After my disappointment with Strange Empire, Accidental Chris told me to try Hell on Wheels, which is available on Canadian Netflix. I had watched the first episode and wasn’t intrigued, but Chris told me it got better.
It certainly does. I’ve finished the first season.
This is a western linked to the construction of the Union Pacific railroad, and is set just after the Civil War. The main character was, of course, a Confederate soldier, because for some reason American media loves to present us with ex-slave owners as sympathetic characters. For Cullen Bohannon, he freed his slaves before the war because of his Northern wife – whom those evil Union soldiers raped and murdered, while also murdering Cullen’s son. This has led Bohannon to the temporary railroad worker village of Hell on Wheels, as he seeks to kill the last of the men responsible for the atrocity.
And this is my underlying problem with Hell on Wheels, just as it is with the Outlaw Josey Wales – the Confederates are presented as sympathetic underdogs while the Union is full of bullies, psychopaths, and self-serving politicians. About the best we get from the North is Durant – played by the always solid Colm Meaney – who is presented as an amoral businessman. We do get Lily Bell as probably the most sympathetic character, and while her husband seems to have been a Northerner, she’s English.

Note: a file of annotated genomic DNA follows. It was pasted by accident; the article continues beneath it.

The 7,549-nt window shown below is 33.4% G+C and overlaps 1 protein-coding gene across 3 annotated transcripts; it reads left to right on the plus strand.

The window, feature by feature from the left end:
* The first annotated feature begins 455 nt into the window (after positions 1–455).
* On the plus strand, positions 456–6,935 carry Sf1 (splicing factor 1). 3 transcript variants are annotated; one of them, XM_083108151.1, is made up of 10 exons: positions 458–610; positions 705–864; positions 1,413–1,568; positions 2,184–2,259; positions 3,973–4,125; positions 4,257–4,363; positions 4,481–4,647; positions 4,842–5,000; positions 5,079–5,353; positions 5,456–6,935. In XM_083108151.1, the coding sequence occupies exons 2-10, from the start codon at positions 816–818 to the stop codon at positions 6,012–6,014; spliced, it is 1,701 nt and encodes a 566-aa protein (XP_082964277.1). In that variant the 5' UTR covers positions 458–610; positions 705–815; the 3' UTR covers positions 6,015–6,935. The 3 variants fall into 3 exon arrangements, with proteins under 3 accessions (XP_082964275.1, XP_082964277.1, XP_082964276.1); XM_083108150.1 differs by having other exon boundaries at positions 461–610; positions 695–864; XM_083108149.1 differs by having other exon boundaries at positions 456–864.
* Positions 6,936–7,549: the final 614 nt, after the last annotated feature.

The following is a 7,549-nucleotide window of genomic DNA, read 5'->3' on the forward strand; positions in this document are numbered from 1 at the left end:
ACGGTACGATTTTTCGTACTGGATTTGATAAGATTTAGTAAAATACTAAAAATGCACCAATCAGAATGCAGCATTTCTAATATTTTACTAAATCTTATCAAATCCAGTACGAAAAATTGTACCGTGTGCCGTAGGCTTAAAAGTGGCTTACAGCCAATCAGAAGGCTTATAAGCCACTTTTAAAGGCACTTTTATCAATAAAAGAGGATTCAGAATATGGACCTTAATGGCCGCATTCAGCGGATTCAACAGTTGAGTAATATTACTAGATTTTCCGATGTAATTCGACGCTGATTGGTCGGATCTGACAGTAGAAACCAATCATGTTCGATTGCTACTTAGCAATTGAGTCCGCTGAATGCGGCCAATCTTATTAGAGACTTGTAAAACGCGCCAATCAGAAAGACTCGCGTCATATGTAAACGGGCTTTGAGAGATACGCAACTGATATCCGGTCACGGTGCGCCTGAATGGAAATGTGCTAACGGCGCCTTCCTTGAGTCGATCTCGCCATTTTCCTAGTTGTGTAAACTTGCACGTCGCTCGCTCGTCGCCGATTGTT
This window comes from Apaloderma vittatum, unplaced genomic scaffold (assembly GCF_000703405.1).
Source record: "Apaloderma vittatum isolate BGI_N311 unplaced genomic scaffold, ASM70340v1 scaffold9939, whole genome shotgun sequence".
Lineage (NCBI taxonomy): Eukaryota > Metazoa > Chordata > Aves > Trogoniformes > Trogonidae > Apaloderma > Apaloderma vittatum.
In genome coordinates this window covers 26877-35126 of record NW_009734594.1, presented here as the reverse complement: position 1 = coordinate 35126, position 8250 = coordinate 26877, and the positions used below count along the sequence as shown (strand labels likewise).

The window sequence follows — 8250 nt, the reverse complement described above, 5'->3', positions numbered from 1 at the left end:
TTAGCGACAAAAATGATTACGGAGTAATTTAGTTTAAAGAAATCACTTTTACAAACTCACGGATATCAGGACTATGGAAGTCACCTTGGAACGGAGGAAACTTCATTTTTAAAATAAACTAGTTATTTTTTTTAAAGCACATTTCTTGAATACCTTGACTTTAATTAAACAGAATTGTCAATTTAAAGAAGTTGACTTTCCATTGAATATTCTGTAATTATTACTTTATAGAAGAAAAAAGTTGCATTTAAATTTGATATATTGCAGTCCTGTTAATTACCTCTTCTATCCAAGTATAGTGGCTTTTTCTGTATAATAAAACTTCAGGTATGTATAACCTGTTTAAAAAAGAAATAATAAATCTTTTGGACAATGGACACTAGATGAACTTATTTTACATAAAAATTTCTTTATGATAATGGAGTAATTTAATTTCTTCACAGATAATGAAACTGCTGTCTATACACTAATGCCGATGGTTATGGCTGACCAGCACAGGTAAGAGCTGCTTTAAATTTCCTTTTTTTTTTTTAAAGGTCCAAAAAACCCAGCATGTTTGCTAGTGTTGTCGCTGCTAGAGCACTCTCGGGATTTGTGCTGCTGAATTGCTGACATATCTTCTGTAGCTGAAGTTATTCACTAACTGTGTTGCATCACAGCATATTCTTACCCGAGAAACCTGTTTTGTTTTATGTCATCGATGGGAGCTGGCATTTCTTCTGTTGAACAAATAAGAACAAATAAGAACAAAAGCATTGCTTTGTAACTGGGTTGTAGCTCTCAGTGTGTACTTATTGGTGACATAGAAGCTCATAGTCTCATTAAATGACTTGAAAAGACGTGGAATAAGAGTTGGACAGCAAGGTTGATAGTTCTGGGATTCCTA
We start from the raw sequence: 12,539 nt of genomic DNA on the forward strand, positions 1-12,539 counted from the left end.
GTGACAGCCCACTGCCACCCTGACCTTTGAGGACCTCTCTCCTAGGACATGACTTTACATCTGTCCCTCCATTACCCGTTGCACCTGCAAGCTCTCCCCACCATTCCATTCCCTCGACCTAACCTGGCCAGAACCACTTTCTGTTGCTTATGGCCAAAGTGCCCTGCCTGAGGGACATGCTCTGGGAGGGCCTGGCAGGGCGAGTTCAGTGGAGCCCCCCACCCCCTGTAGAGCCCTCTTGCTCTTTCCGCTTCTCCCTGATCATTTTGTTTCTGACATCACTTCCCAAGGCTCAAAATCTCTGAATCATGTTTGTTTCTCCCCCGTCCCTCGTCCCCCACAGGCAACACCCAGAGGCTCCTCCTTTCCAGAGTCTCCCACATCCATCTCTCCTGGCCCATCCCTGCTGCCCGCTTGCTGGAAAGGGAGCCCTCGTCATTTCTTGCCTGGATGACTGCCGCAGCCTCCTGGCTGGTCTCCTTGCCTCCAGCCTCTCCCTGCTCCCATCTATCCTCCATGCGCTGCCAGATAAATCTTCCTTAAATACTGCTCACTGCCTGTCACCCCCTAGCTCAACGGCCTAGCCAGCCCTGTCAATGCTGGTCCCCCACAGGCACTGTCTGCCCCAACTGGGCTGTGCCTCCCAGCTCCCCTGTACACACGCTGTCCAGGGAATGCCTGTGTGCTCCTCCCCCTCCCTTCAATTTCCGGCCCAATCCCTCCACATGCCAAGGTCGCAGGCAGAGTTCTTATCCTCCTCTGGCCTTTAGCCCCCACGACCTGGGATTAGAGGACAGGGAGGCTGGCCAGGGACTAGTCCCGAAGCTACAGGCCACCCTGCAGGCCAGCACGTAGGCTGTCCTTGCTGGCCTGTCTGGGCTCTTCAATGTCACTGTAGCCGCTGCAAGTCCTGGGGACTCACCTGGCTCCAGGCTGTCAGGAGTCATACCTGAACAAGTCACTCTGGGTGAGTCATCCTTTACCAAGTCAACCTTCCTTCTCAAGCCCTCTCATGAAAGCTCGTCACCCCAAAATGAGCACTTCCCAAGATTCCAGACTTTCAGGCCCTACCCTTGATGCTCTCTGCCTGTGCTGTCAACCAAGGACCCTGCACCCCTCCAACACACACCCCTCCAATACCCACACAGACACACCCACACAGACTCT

I find it troubling how much the media (who are supposed to be liberal elitists) consider it acceptable to demonize the Union and mythologize the Confederacy. Both sides harboured monsters and heroes, but even Firefly gives us a Confederate hero (I think it’s pretty plain the Browncoats are supposed to be the Confederacy, minus the indefensible slavery) facing an evil, monolithic Union, out to steal from him the very sky.
However, that is really the only major problem with Hell on Wheels. Once it gets moving, it doesn’t slow down. We get plenty of strong characters and everyone has an interesting arc. There’s also lots of action and gunplay. All this in a fantastic setting as evocative as the late, lamented Deadwood. I’m looking forward very much to season two and the others beyond that.
I give Hell on Wheels 4.5 Griswold & Gunnison Revolvers out of 5. This is a gripping show with vibrant characters and great action, but it’d be nice to see some heroes who actually fought to end slavery rather than to continue Hollywood’s fascination with the Confederacy.